Make work-for-dole mandatory to break habit, says Sharples

By John Armstrong, Ruth Berry

It should be compulsory for all unemployed beneficiaries to be placed on work-for-the-dole or training schemes, Maori Party co-leaders say.

They believe that sort of action is needed to attack entrenched attitudes of state dependency.

Their stance is much tougher than National's, which only requires people to be "available" for such schemes.

Maori Party co-leader Pita Sharples said: "It is hardline but this is a serious situation and it's our people trapped in that whole benefit package idea. If we are going to break it, then that's how we do it.

"We're tired of our people being tied to the benefit strings, it leads nowhere, it gives no hope, it becomes a way of life instead of a stop-gap measure and that's what we're fighting against.

"We would be looking to work with the other parties to break this benefit dependency in the first place, except in the emergency situations."

The party was particularly concerned about young people.

The Government's goal, set several years ago, was to ensure no 16 to 19-year-olds were on an unemployment benefit by this year.

Although it has reduced the numbers significantly - down 15,000 from 2000 - there are still 2900 in that age group collecting the dole.

Of those, Work and Income said yesterday 992 were on some type of training scheme.

"We are getting near full employment and it seems ridiculous that people can leave school and get on a benefit right away," Dr Sharples said.

"If you are going to give benefits out, let the people start using the skills of working and supporting something in order to get their benefit. If they are physically and mentally able then let them serve their society."

Co-leader Tariana Turia said this week her party was "very keen to have a look at the whole benefit system. We don't like our people being on a benefit ... we don't think it's healthy for them to be beneficiaries of the state."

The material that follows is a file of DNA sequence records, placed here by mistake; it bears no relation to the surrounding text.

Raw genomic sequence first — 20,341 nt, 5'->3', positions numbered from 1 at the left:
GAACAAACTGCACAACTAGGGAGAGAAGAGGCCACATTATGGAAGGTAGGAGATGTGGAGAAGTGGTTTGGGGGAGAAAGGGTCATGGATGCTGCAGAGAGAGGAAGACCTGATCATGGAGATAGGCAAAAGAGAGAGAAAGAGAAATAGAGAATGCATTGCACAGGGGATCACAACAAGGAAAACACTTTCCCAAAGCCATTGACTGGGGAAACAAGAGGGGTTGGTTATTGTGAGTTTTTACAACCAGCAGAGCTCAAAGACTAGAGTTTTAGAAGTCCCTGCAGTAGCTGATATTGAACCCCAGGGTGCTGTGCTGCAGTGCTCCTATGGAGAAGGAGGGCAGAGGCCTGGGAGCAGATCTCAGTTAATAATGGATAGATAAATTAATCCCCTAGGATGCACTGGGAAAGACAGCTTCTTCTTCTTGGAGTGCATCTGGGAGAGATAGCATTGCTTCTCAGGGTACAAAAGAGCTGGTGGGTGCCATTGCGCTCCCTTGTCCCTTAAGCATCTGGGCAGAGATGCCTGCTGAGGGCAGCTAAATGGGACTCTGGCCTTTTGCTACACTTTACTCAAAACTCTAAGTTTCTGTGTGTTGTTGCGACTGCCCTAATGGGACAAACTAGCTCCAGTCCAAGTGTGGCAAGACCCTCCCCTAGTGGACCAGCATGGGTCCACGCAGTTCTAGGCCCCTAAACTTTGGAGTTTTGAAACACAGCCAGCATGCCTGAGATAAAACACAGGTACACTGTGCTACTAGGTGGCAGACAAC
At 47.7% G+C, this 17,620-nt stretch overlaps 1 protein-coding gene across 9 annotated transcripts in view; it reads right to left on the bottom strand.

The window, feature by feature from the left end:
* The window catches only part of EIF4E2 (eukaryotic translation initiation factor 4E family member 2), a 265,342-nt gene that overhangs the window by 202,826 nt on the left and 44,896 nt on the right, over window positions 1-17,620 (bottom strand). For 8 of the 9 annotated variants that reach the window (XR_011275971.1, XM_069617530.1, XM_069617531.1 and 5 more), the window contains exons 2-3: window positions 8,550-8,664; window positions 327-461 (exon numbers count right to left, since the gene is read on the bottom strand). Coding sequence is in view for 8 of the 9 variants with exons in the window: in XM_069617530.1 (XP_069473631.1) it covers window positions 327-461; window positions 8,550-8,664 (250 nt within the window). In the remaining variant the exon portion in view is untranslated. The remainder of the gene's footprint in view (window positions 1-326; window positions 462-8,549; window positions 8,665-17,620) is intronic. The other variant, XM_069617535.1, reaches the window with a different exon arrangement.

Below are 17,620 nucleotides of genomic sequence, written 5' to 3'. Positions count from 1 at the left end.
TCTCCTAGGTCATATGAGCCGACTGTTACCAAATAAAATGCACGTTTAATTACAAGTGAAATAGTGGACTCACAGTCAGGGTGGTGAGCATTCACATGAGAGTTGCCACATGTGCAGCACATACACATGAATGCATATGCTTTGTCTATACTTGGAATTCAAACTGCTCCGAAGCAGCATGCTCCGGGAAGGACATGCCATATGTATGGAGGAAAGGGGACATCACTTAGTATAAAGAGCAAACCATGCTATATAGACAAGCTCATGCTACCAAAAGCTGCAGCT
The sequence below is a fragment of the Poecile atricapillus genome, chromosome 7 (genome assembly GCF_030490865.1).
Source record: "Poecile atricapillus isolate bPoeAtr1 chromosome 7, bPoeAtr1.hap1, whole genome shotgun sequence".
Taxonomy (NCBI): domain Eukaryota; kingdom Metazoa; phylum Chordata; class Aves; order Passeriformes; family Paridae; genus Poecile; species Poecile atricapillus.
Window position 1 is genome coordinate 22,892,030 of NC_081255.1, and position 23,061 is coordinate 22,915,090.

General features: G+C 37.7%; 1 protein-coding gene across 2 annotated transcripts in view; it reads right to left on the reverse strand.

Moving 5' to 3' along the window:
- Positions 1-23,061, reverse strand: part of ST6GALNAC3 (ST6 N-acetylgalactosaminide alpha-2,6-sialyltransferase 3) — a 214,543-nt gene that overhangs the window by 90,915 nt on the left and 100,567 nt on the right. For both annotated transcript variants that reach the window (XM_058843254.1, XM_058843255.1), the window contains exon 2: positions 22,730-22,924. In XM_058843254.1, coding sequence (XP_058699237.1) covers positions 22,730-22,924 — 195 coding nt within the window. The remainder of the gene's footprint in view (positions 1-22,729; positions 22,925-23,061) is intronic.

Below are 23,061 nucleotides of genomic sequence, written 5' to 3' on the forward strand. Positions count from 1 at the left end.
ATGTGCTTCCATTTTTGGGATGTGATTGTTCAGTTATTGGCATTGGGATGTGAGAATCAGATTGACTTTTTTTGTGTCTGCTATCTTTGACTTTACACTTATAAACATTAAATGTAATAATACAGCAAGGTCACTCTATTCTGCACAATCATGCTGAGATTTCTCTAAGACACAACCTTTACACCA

They have "got to have a hand up certainly, but we'd prefer that they worked for it. We're quite keen to push that too".

Asked if he wanted compulsory work or training for all people on the unemployment benefit, Dr Sharples said: "I'm talking about all people, it has to be all people."

"There are programmes out there for adults and school leavers which are very good at building skills."

Unfortunately many of them had "ridiculous requirements where you've got to have something dysfunctional in your family or your social circumstances before you can get on the damn things".

Dr Sharples said he was not promoting a crackdown on the domestic purpose benefit, for "we have a culture of accepting solo parents, [and] we have to take care of them".

Social Development and Employment Minister David Benson-Pope said if the Maori Party co-leaders were advocating work programmes "that would merely be a repetition of National's failed work-for-the-dole scheme.

"An evaluation of that scheme showed that people were more likely to move into paid work if they were not trapped on make-work schemes. Labour is interested in real jobs for real money."

The success of a raft of employment initiatives was reflected in the huge drop in unemployment numbers since Labour had come into office.

How the Maori Party could "blatantly ignore these positive outcomes and instead regurgitate a demonstrably failed policy from the past is hard to fathom".


* 286,641 on the main benefits, down from 356,492 in 2001 (Dec).
* 38,000 on the unemployment benefit (Dec).
* Maori account for about 31.5 per cent of all beneficiaries and 36.5 per cent of those on the unemployment benefit (Sept).

Maori cab looks better placed and is revving up

Tariana Turia doubts Labour still considers the Maori Party "the last cab off the rank" and is looking forward to a better working relationship.

The former Labour MP and Helen Clark had a bitter falling out over the foreshore issue, which led to the Maori Party's formation.

But with the Maori Party set to be a pivotal player in the next election, the main parties will not want to alienate it.

Asked about Labour's "last cab off the rank" remarks heading into the last election, Mrs Turia said this week: "I think the placement of cars has changed rapidly.

"We're looking forward to a much better relationship - after all they are the Government, there are issues that are confronting our people, we have to work with them."

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